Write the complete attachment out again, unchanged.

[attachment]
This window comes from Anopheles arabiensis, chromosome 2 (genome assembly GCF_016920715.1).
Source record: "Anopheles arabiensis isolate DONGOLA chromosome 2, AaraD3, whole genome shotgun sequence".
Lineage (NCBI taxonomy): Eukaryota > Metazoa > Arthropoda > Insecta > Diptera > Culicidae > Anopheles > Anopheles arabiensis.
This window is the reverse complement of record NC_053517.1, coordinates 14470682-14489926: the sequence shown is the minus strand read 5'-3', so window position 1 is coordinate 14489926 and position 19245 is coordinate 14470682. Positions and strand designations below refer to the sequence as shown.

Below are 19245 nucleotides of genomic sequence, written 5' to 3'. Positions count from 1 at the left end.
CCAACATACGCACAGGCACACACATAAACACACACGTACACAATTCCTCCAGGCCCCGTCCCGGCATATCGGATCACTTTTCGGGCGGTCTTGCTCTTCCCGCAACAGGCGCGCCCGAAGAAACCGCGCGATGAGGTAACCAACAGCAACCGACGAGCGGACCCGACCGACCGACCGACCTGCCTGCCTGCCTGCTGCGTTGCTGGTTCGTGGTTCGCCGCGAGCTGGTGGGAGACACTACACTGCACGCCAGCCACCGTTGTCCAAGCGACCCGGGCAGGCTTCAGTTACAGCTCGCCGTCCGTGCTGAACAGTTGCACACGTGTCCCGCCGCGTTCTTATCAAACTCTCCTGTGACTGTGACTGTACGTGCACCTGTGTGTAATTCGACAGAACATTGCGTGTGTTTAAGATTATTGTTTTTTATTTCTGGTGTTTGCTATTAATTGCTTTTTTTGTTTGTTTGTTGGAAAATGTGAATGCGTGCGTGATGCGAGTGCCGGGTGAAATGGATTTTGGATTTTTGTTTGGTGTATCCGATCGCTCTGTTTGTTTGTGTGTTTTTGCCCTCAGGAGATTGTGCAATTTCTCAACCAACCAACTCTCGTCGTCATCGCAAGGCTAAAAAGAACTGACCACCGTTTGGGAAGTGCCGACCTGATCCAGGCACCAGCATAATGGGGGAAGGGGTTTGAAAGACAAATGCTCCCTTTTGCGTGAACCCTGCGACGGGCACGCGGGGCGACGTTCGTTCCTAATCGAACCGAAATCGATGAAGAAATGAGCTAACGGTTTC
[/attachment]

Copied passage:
This window comes from Anopheles arabiensis, chromosome 2 (genome assembly GCF_016920715.1).
Source record: "Anopheles arabiensis isolate DONGOLA chromosome 2, AaraD3, whole genome shotgun sequence".
Lineage (NCBI taxonomy): Eukaryota > Metazoa > Arthropoda > Insecta > Diptera > Culicidae > Anopheles > Anopheles arabiensis.
This window is the reverse complement of record NC_053517.1, coordinates 14470682-14489926: the sequence shown is the minus strand read 5'-3', so window position 1 is coordinate 14489926 and position 19245 is coordinate 14470682. Positions and strand designations below refer to the sequence as shown.

Below are 19245 nucleotides of genomic sequence, written 5' to 3'. Positions count from 1 at the left end.
CCAACATACGCACAGGCACACACATAAACACACACGTACACAATTCCTCCAGGCCCCGTCCCGGCATATCGGATCACTTTTCGGGCGGTCTTGCTCTTCCCGCAACAGGCGCGCCCGAAGAAACCGCGCGATGAGGTAACCAACAGCAACCGACGAGCGGACCCGACCGACCGACCGACCTGCCTGCCTGCCTGCTGCGTTGCTGGTTCGTGGTTCGCCGCGAGCTGGTGGGAGACACTACACTGCACGCCAGCCACCGTTGTCCAAGCGACCCGGGCAGGCTTCAGTTACAGCTCGCCGTCCGTGCTGAACAGTTGCACACGTGTCCCGCCGCGTTCTTATCAAACTCTCCTGTGACTGTGACTGTACGTGCACCTGTGTGTAATTCGACAGAACATTGCGTGTGTTTAAGATTATTGTTTTTTATTTCTGGTGTTTGCTATTAATTGCTTTTTTTGTTTGTTTGTTGGAAAATGTGAATGCGTGCGTGATGCGAGTGCCGGGTGAAATGGATTTTGGATTTTTGTTTGGTGTATCCGATCGCTCTGTTTGTTTGTGTGTTTTTGCCCTCAGGAGATTGTGCAATTTCTCAACCAACCAACTCTCGTCGTCATCGCAAGGCTAAAAAGAACTGACCACCGTTTGGGAAGTGCCGACCTGATCCAGGCACCAGCATAATGGGGGAAGGGGTTTGAAAGACAAATGCTCCCTTTTGCGTGAACCCTGCGACGGGCACGCGGGGCGACGTTCGTTCCTAATCGAACCGAAATCGATGAAGAAATGAGCTAACGGTTTC